6. Using computer-extracted image features for modeling of error-making patterns in detection of mammographic masses among radiology residents.

    Science.gov (United States)

    Zhang, Jing; Lo, Joseph Y; Kuzmiak, Cherie M; Ghate, Sujata V; Yoon, Sora C; Mazurowski, Maciej A

    2014-09-01

    Mammography is the most widely accepted and utilized screening modality for early breast cancer detection. Providing high quality mammography education to radiology trainees is essential, since excellent interpretation skills are needed to ensure the highest benefit of screening mammography for patients. The authors have previously proposed a computer-aided education system based on trainee models. Those models relate human-assessed image characteristics to trainee error. In this study, the authors propose to build trainee models that utilize features automatically extracted from images using computer vision algorithms to predict likelihood of missing each mass by the trainee. This computer vision-based approach to trainee modeling will allow for automatically searching large databases of mammograms in order to identify challenging cases for each trainee. The authors' algorithm for predicting the likelihood of missing a mass consists of three steps. First, a mammogram is segmented into air, pectoral muscle, fatty tissue, dense tissue, and mass using automated segmentation algorithms. Second, 43 features are extracted using computer vision algorithms for each abnormality identified by experts. Third, error-making models (classifiers) are applied to predict the likelihood of trainees missing the abnormality based on the extracted features. The models are developed individually for each trainee using his/her previous reading data. The authors evaluated the predictive performance of the proposed algorithm using data from a reader study in which 10 subjects (7 residents and 3 novices) and 3 experts read 100 mammographic cases. Receiver operating characteristic (ROC) methodology was applied for the evaluation. The average area under the ROC curve (AUC) of the error-making models for the task of predicting which masses will be detected and which will be missed was 0.607 (95% CI,0.564-0.650). This value was statistically significantly different from 0.5 (perror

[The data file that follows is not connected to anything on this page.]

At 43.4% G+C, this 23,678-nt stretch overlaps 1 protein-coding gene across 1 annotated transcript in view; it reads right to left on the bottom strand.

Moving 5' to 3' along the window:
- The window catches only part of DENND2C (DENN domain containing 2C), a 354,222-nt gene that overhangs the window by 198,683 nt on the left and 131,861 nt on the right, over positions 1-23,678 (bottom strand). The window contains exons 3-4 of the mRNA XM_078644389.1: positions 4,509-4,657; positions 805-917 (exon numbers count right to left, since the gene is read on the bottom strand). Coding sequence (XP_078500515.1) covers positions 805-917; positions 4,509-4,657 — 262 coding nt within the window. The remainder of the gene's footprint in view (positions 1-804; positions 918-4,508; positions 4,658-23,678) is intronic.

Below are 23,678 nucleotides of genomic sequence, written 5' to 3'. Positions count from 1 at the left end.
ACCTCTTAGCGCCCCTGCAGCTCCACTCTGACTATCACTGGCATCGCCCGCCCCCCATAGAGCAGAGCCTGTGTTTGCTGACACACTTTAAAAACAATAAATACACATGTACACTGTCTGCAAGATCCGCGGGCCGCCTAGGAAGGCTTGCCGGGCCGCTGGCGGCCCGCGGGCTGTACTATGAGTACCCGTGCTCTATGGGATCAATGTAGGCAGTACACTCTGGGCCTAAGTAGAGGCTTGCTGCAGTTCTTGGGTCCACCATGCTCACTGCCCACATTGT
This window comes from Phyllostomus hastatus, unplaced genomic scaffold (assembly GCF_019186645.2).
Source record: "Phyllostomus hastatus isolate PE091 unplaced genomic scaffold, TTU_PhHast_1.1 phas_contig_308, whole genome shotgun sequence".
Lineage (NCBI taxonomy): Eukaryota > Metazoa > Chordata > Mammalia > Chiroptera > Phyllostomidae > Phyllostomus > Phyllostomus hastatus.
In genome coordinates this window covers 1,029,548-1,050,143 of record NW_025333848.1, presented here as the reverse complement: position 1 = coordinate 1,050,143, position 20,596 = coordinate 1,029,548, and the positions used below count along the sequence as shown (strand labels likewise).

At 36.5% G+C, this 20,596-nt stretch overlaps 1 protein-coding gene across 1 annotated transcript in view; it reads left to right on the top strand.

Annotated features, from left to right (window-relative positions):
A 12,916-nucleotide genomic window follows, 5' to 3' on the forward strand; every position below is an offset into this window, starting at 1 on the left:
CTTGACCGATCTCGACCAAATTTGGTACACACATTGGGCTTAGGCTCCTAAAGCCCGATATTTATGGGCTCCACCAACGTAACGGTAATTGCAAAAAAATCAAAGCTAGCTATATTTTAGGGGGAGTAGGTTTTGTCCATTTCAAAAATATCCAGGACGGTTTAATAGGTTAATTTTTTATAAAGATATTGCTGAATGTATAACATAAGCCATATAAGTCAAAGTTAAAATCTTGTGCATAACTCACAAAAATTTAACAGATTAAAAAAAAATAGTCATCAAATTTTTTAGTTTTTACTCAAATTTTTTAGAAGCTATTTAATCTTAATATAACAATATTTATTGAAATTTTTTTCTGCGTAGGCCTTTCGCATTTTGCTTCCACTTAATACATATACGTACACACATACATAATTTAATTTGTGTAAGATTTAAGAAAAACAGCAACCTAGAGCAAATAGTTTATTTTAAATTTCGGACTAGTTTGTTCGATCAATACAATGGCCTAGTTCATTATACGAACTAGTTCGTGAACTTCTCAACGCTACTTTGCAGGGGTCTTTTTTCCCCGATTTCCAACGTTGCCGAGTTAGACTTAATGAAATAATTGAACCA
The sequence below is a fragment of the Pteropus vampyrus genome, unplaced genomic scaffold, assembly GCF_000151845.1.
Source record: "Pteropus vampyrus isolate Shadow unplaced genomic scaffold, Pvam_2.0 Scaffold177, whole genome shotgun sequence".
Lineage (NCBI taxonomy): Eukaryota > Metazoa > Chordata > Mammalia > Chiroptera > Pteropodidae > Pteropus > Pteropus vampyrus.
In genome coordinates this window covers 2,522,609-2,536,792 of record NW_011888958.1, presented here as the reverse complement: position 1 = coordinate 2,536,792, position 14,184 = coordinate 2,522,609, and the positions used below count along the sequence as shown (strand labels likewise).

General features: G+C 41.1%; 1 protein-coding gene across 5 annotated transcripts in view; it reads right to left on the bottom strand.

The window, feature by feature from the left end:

7. Using computer-extracted image features for modeling of error-making patterns in detection of mammographic masses among radiology residents

    International Nuclear Information System (INIS)

    Zhang, Jing; Ghate, Sujata V.; Yoon, Sora C.; Lo, Joseph Y.; Kuzmiak, Cherie M.; Mazurowski, Maciej A.

    2014-01-01

    Purpose: Mammography is the most widely accepted and utilized screening modality for early breast cancer detection. Providing high quality mammography education to radiology trainees is essential, since excellent interpretation skills are needed to ensure the highest benefit of screening mammography for patients. The authors have previously proposed a computer-aided education system based on trainee models. Those models relate human-assessed image characteristics to trainee error. In this study, the authors propose to build trainee models that utilize features automatically extracted from images using computer vision algorithms to predict likelihood of missing each mass by the trainee. This computer vision-based approach to trainee modeling will allow for automatically searching large databases of mammograms in order to identify challenging cases for each trainee. Methods: The authors’ algorithm for predicting the likelihood of missing a mass consists of three steps. First, a mammogram is segmented into air, pectoral muscle, fatty tissue, dense tissue, and mass using automated segmentation algorithms. Second, 43 features are extracted using computer vision algorithms for each abnormality identified by experts. Third, error-making models (classifiers) are applied to predict the likelihood of trainees missing the abnormality based on the extracted features. The models are developed individually for each trainee using his/her previous reading data. The authors evaluated the predictive performance of the proposed algorithm using data from a reader study in which 10 subjects (7 residents and 3 novices) and 3 experts read 100 mammographic cases. Receiver operating characteristic (ROC) methodology was applied for the evaluation. Results: The average area under the ROC curve (AUC) of the error-making models for the task of predicting which masses will be detected and which will be missed was 0.607 (95% CI,0.564-0.650). This value was statistically significantly different